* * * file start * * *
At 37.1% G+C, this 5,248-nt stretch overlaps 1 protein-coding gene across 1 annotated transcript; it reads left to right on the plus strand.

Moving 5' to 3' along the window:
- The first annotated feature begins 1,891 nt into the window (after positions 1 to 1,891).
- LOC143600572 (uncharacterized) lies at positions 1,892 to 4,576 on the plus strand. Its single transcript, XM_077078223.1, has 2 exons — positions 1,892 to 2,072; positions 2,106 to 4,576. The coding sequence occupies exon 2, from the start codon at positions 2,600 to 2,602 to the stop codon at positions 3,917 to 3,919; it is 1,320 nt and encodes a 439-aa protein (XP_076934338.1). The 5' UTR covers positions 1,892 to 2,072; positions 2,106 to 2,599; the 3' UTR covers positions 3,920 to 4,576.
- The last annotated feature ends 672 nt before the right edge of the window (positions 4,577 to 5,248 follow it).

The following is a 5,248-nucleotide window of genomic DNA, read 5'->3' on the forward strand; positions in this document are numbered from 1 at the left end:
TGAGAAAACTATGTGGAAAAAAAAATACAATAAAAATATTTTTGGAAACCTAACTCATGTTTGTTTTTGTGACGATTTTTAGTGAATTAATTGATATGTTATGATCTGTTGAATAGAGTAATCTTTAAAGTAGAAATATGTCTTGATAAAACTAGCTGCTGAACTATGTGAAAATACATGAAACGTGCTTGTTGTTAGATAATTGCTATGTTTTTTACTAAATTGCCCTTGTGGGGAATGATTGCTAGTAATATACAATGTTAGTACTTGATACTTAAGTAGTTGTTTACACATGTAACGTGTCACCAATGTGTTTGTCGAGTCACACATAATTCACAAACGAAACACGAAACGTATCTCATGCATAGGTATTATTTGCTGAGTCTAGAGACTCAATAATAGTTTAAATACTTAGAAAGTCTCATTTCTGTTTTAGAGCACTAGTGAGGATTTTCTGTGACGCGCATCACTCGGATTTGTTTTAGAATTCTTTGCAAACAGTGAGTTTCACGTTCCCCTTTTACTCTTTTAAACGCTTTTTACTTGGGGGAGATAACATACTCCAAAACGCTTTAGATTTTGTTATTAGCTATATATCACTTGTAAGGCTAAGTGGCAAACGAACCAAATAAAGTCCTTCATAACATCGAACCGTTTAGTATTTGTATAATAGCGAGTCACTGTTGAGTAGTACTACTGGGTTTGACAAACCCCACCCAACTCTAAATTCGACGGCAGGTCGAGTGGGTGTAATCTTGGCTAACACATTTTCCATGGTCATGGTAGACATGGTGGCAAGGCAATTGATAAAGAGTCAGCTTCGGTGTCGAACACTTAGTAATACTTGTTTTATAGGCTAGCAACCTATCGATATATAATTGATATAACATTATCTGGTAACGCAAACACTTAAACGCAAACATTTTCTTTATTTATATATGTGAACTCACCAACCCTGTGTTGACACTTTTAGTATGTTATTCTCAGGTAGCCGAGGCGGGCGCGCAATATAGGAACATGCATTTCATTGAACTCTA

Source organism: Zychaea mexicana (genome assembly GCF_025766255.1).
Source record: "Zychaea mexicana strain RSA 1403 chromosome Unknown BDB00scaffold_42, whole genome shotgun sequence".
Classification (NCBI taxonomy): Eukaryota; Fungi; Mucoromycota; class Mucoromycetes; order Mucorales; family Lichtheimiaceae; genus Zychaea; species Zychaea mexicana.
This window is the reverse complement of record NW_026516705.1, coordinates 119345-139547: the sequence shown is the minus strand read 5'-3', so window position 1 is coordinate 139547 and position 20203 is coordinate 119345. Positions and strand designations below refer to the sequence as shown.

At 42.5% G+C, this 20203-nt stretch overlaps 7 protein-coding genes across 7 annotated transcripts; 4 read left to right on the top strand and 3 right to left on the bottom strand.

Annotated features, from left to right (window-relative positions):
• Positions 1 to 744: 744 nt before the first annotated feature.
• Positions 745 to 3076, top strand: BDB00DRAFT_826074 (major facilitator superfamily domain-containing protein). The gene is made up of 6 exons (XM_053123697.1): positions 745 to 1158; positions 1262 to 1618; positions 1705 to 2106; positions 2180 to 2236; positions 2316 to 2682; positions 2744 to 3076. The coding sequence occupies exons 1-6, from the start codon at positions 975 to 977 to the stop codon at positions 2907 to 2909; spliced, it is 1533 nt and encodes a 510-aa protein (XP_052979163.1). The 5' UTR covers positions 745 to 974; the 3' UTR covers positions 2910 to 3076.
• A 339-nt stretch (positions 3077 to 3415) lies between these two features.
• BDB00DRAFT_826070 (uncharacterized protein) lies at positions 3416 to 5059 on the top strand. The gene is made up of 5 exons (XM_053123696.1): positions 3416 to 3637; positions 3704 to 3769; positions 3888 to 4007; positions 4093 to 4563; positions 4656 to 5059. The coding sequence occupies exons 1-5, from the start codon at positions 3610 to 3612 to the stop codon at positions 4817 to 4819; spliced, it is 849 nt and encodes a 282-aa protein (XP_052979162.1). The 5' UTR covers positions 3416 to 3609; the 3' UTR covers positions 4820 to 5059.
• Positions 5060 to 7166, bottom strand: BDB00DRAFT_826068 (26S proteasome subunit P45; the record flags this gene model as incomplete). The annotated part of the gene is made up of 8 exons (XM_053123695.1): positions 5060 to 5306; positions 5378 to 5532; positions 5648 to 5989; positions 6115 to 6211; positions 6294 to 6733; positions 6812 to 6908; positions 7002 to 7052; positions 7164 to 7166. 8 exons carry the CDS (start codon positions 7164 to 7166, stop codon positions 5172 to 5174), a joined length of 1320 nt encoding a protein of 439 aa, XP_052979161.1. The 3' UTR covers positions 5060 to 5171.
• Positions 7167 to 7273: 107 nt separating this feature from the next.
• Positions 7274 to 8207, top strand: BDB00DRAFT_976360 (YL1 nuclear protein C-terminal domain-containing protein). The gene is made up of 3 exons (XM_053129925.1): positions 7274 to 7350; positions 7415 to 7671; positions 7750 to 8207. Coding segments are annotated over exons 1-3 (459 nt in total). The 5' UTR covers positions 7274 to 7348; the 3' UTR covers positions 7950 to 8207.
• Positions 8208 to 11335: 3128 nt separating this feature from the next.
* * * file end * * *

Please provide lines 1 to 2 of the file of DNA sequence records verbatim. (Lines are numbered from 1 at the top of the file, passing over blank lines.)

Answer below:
At 37.1% G+C, this 5,248-nt stretch overlaps 1 protein-coding gene across 1 annotated transcript; it reads left to right on the plus strand.

Moving 5' to 3' along the window: